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“The idea of women in the police was definitely a donor driven idea,” says Barr. “I don’t think there’s been real commitment to integrate women into the police force in a meaningful way, in a way that they get promoted, get training, get decent working conditions and are able to function as equals.”

She is concerned that President Joe Biden’s decision to pull out all US troops by the 11th of September will mean a reduction in pressure when it comes to focussing on women’s rights in Afghanistan. “As the [U.S.] troops leave, the interest leaves as well,” Barr adds.

Now an advisor to the Interior Minister, General Abdul Khalid says he recognised the importance of bolstering women’s enrolment in the security sector during his tenure as deputy minister of the MoI between 2006 and 2008.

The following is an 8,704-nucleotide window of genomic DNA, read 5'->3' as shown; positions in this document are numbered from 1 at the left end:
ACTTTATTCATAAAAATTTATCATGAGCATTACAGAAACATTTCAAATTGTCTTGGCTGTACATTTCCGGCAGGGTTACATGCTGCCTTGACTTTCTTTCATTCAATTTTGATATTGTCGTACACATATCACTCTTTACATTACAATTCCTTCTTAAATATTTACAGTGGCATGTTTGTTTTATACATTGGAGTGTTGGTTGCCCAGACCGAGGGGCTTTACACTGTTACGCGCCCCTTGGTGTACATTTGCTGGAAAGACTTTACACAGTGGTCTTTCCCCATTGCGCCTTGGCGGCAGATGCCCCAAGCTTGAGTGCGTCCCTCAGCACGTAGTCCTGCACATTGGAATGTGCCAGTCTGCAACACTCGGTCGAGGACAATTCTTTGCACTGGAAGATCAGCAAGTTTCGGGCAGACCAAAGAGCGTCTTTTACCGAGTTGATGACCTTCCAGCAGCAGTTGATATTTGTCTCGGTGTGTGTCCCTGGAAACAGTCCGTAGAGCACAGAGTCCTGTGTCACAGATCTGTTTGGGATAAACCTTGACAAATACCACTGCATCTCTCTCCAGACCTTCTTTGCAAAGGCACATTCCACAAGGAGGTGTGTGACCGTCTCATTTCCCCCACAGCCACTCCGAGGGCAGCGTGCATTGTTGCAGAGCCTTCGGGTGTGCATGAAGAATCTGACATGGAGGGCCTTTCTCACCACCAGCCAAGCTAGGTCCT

“There were just a couple of hundred women,” Khalid tells VICE World News. “I pushed for women to get good pay, female-only transportation to and from work, kindergartens, female changing rooms, flexibility for them to see their children. We worked with families and visited mosques to spread the message that this country needs women in the forces.”

He says a major issue is a lack of training centres available for women; often they are sent over to Sivas in Turkey, instead. This is an obstacle for many women, whose families often won’t allow them permission to travel outside of the country.  

But he is a big supporter of Jalil’s efforts while she was in the Ministry of Interior.

“She is very talented,” Khalid says. “I encouraged her because... having her as deputy minister set an example for the security sector. The best sign of democracy is the presence of women in sciences, politics and economics. It is how we progress.”